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Intersections of BSM Phenomenology and QCD for New Physics Searches (INT-15-3)
(INT Program September 14 - October 23, 2015)

Reported by Susan Gardner, Huey-Wen Lin, Felipe J. Llanes-Estrada, Ruth Van de Water
  Date posted December 7, 2015

The INT program Intersections of BSM Phenomenology and QCD for New Physics Searches was held in Seattle, Washington from Sept. 14-Oct. 23, 2015. The program was organized by Huey-Wen Lin (University of California, Berkeley), Susan Gardner (University of Kentucky), Felipe J. Llanes-Estrada (Universidad Complutense de Madrid), and Ruth Van de Water (Fermi National Accelerator Laboratory). The main purpose of the six-week program was to bring together theorists from the nuclear- and particle-physics communities to address key issues in the assessment of the QCD inputs needed to realize the next generation of low-energy precision experiments, with the end of identifying possible physics beyond the Standard Model. Such new-physics searches span a range of physics subfields, and we organized our program into themes that would collect them. Within these themes, we discussed ways in which lattice QCD, as well as other non- perturbative approaches, such as those employing ancillary experimental data and symmetries, could be used to sharpen windows on new physics from the existing and expected experimental results. Our program included

  • Searches for non-V-A interactions in weak decays and computations of nucleon charges pertinent to such searches

  • Searches for CP and T violation in light-quark systems, including searches for permanent electric dipole moments and QCD calculations of the needed hadronic matrix elements, as well as for T-odd decay correlations

  • Searches for baryon number violation, including neutron-antineutron oscillations and computations of related hadronic matrix elements

  • Investigations of dark-matter models and cosmologies with lattice QCD, as well as of WIMP-nucleon interactions within QCD

  • Searches for modifications of gravity and of fundamental constants accessible to nuclear physics

  • Investigations of hadronic contributions to g-2 of the muon and to the proton- radius puzzle

  • Searches for violations of lepton-flavor universality via light-hadron decays

  • Nuclear and hadronic matrix elements for the accelerator-based neutrino-physics program

  • Determinations of flavor-separated PDFs, as well as PDFs at large x and with applications to the LHC

  • Lattice QCD computations of PDFs and connections to global PDF fits

The program included a five-day workshop "QCD for New Physics at the Precision Frontier" during the third week of the program, Sept. 28-Oct. 2.

During the workshop week, it turned out that 10 presentations were given by female speakers (out of a total of 40), and 5 of those were review talks. During the last 2 days of week 2, we also held a mini-workshop on baryon number violation, with an emphasis on neutron-antineutron oscillations, providing a venue for experts to discuss recent work in depth.

During this program, we live-streamed a majority of the presentations through Adobe Connect and recorded podcasts for future viewing (if approved by the speaker). About 70 talks are now available from the program website, under the link "Talks online". We think the recordings will be very valuable for students and postdocs who want to do work in this direction and anticipate that, over the next few years, many more people will benefit from our investment. Several important new results were highlighted by and discussed in our program. These include computational advances in lattice QCD, for example, the remarkable new progress of the RBC Collaboration in their evaluation of the hadronic light-by-light (HLbL) contribution to the anomalous magnetic moment of the muon (with 5% statistical error at a near-physical pion mass). Even though there are systematic effects to be improved, the collaboration is on track to provide lattice-QCD input on the HLbL contribution needed for the interpretation of an improved experimental measurement. Another example is the detailed systematics and high-statistics (up to 65,000 measurements) study by the PNDME Collaboration, revealing that statistical fluctuations and unaccounted systematics are likely culprits in the puzzling inability of recent lattice-QCD calculations to reproduce the value of the nucleon axial charge measured in beta decay. Foundational advances in the application of effective field theory to the analysis of new-physics observables, such as the dark-matter (WIMP)-nucleon cross section, as well as of the permanent electric dipole moments of the neutron, nuclei, and atoms, that sharpen the connection of experimental searches to high- energy sources of new physics were also reported.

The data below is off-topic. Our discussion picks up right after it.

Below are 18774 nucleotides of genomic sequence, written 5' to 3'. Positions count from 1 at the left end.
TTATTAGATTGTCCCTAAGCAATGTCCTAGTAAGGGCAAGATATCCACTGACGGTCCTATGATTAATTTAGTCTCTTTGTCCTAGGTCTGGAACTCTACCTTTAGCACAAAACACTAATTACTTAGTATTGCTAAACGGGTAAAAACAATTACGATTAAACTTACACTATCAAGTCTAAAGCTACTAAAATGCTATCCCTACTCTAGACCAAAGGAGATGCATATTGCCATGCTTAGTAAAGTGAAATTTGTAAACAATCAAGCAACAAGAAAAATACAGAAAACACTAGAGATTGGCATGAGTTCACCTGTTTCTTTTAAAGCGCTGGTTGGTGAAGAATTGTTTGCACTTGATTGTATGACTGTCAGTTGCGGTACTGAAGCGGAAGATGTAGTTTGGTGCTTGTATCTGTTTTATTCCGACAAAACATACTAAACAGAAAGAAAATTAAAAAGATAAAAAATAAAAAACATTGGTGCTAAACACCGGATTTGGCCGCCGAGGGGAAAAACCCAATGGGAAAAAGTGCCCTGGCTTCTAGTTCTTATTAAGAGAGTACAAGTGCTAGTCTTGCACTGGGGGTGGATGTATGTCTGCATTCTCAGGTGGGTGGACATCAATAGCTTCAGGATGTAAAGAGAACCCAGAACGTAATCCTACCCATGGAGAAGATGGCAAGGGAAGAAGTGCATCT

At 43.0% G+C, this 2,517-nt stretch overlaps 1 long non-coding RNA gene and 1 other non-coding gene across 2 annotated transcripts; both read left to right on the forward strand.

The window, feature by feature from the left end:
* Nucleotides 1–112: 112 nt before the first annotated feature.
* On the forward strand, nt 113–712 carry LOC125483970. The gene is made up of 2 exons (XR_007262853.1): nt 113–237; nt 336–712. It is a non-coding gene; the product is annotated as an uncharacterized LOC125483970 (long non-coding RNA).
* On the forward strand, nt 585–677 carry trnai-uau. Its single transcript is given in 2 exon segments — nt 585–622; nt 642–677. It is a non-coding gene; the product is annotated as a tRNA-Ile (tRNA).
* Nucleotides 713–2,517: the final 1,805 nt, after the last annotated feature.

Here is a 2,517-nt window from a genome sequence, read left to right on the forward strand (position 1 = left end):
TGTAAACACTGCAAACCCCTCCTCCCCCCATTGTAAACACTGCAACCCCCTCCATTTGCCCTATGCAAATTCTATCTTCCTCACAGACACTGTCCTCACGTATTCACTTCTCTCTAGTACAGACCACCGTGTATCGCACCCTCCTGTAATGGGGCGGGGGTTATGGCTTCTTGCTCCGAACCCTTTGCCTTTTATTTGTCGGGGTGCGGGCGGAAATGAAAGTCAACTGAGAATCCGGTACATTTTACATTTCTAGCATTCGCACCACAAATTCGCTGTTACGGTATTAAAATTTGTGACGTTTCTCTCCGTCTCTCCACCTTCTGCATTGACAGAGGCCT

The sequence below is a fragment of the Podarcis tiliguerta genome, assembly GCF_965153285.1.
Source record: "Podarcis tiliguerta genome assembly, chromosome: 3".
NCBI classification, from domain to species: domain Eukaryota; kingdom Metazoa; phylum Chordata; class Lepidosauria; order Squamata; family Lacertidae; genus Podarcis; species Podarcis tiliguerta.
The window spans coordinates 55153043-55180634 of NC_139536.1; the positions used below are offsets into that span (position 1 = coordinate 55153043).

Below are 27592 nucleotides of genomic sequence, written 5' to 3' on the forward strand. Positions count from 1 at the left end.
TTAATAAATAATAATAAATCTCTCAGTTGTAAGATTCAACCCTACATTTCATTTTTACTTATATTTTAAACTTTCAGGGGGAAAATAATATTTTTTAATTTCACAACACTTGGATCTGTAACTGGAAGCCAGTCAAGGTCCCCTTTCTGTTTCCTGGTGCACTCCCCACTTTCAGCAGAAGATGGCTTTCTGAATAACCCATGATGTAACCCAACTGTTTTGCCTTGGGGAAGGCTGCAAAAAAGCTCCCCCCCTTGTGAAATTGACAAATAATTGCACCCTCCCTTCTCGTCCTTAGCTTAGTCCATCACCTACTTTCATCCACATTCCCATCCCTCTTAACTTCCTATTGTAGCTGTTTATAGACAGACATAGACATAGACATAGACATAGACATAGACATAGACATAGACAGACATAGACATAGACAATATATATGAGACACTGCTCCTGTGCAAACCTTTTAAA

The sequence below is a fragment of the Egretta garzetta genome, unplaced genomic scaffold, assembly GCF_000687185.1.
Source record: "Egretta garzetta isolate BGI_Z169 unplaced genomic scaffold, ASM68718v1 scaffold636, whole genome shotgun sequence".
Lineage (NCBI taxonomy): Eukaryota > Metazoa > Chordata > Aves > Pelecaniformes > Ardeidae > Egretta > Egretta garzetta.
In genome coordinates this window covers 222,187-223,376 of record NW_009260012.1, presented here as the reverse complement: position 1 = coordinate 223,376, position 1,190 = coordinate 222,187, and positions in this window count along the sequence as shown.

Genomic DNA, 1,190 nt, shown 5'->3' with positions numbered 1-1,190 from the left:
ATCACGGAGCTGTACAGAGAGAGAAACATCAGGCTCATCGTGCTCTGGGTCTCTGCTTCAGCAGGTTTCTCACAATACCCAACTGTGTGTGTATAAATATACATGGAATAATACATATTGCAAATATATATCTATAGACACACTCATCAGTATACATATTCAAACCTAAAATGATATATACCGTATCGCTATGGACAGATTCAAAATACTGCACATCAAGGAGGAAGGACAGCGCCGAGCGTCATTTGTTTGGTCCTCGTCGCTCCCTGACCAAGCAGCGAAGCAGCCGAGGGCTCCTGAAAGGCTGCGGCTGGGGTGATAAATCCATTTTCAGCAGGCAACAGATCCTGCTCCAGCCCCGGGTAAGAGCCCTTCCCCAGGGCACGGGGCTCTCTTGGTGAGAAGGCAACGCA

However, a number of problems remain, even after a few years of theoretical effort. For example, the mismatch between the proton radius extracted from the muonic hydrogen Lamb shift and from ordinary hydrogen spectroscopy (or electron-proton scattering data) has not been resolved. In addition, the flavored parton-distribution functions (PDFs) in the proton, such as the strange and anti-strange PDFs, remain poorly known even after recent global PDF analyses. One may look forward to future experiments or precision lattice QCD inputs to help resolve these issues.

We expect several new collaborations to emerge as a result of our program, as well as a number of publications in the near future resulting from discussion and interactions during the program. The subject is very active, with the expectation of new discoveries in years to come.